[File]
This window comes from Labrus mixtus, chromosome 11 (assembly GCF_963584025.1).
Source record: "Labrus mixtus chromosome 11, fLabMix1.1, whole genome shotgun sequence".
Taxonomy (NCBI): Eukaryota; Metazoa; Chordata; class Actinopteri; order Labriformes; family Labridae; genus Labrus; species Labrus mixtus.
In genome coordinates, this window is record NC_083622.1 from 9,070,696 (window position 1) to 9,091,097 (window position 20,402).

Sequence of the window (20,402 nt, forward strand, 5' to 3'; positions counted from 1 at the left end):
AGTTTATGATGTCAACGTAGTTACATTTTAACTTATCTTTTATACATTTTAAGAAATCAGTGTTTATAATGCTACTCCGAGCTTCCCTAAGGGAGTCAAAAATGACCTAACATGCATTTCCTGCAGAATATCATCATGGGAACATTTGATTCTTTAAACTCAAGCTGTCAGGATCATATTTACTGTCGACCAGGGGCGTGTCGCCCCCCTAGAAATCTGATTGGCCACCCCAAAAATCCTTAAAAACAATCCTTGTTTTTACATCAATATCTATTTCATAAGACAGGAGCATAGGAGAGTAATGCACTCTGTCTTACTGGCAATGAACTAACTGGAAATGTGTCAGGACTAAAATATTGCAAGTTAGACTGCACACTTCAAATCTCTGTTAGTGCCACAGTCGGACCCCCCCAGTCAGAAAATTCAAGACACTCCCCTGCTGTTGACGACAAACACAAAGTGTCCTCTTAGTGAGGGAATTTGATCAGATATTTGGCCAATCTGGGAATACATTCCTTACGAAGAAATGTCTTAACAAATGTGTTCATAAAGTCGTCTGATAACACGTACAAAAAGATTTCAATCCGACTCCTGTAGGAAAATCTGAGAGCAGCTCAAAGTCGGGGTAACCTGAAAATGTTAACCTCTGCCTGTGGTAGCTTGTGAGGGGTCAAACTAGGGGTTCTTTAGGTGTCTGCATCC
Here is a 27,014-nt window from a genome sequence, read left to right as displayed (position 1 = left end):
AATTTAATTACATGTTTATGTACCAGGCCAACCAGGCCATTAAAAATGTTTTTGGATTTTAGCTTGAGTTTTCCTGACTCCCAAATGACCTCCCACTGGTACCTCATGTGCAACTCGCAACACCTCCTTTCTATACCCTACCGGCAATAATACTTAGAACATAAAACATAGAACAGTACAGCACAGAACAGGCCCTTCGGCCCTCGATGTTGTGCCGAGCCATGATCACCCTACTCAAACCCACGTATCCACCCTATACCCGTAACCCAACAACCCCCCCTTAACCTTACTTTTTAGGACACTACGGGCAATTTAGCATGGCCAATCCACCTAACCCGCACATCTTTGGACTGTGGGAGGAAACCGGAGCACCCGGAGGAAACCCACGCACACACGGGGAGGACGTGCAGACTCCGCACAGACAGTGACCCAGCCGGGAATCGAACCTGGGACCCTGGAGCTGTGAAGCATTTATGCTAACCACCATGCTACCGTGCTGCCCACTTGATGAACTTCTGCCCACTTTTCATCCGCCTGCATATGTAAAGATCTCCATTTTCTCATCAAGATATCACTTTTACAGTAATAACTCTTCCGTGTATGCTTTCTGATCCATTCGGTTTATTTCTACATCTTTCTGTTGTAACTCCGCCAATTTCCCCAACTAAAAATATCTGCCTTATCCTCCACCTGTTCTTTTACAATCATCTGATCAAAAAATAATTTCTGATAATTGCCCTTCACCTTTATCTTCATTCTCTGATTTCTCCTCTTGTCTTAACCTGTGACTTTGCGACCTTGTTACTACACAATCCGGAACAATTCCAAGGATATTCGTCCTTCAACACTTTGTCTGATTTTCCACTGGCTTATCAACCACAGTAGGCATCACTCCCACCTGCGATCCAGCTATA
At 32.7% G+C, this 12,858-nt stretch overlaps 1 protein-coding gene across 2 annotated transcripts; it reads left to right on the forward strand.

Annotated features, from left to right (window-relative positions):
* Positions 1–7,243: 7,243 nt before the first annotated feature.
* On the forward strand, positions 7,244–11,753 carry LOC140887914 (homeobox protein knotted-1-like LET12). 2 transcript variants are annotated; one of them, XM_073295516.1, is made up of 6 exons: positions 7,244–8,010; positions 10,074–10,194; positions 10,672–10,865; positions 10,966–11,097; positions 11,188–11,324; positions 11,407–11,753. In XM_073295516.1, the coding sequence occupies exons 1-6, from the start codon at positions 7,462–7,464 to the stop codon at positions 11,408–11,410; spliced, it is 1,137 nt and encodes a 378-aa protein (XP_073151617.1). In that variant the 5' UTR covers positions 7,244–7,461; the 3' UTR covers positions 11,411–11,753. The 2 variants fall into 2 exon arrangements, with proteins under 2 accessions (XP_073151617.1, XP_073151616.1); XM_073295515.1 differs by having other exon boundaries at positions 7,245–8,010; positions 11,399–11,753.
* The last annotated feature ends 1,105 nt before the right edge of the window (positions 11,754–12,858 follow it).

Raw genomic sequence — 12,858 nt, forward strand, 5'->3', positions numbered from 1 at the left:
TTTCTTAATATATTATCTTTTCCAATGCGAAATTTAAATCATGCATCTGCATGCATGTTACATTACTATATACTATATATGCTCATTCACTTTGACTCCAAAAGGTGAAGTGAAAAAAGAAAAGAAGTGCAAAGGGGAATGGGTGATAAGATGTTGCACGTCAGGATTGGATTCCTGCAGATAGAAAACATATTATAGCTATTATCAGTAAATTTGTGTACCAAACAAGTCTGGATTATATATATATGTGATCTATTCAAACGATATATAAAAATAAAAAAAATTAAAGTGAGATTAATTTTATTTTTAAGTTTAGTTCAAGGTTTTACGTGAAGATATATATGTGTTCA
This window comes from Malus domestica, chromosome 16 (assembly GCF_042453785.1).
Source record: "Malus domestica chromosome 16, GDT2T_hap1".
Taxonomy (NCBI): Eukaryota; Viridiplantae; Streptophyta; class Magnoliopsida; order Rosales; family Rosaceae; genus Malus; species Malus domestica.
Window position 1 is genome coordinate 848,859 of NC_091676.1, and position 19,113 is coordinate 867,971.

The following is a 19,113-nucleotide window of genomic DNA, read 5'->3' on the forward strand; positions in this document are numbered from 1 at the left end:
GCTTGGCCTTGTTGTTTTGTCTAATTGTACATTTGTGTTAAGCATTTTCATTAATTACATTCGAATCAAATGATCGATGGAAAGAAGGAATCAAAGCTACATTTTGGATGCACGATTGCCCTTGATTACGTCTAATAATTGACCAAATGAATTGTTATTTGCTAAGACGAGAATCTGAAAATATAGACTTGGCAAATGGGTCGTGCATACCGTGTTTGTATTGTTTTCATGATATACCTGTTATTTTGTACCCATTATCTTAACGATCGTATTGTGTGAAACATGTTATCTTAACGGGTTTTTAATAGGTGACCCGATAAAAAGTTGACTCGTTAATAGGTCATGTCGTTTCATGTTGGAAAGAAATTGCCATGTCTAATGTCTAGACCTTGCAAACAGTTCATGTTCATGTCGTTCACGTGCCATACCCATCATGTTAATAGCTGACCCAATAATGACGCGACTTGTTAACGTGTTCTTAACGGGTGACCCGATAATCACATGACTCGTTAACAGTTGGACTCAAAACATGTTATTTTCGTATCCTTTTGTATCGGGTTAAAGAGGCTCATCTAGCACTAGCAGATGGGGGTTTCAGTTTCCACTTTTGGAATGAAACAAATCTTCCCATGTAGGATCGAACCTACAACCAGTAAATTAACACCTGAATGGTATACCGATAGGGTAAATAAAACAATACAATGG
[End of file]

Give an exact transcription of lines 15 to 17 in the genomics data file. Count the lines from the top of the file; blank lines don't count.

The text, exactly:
TTTCTTAATATATTATCTTTTCCAATGCGAAATTTAAATCATGCATCTGCATGCATGTTACATTACTATATACTATATATGCTCATTCACTTTGACTCCAAAAGGTGAAGTGAAAAAAGAAAAGAAGTGCAAAGGGGAATGGGTGATAAGATGTTGCACGTCAGGATTGGATTCCTGCAGATAGAAAACATATTATAGCTATTATCAGTAAATTTGTGTACCAAACAAGTCTGGATTATATATATATGTGATCTATTCAAACGATATATAAAAATAAAAAAAATTAAAGTGAGATTAATTTTATTTTTAAGTTTAGTTCAAGGTTTTACGTGAAGATATATATGTGTTCA
This window comes from Malus domestica, chromosome 16 (assembly GCF_042453785.1).
Source record: "Malus domestica chromosome 16, GDT2T_hap1".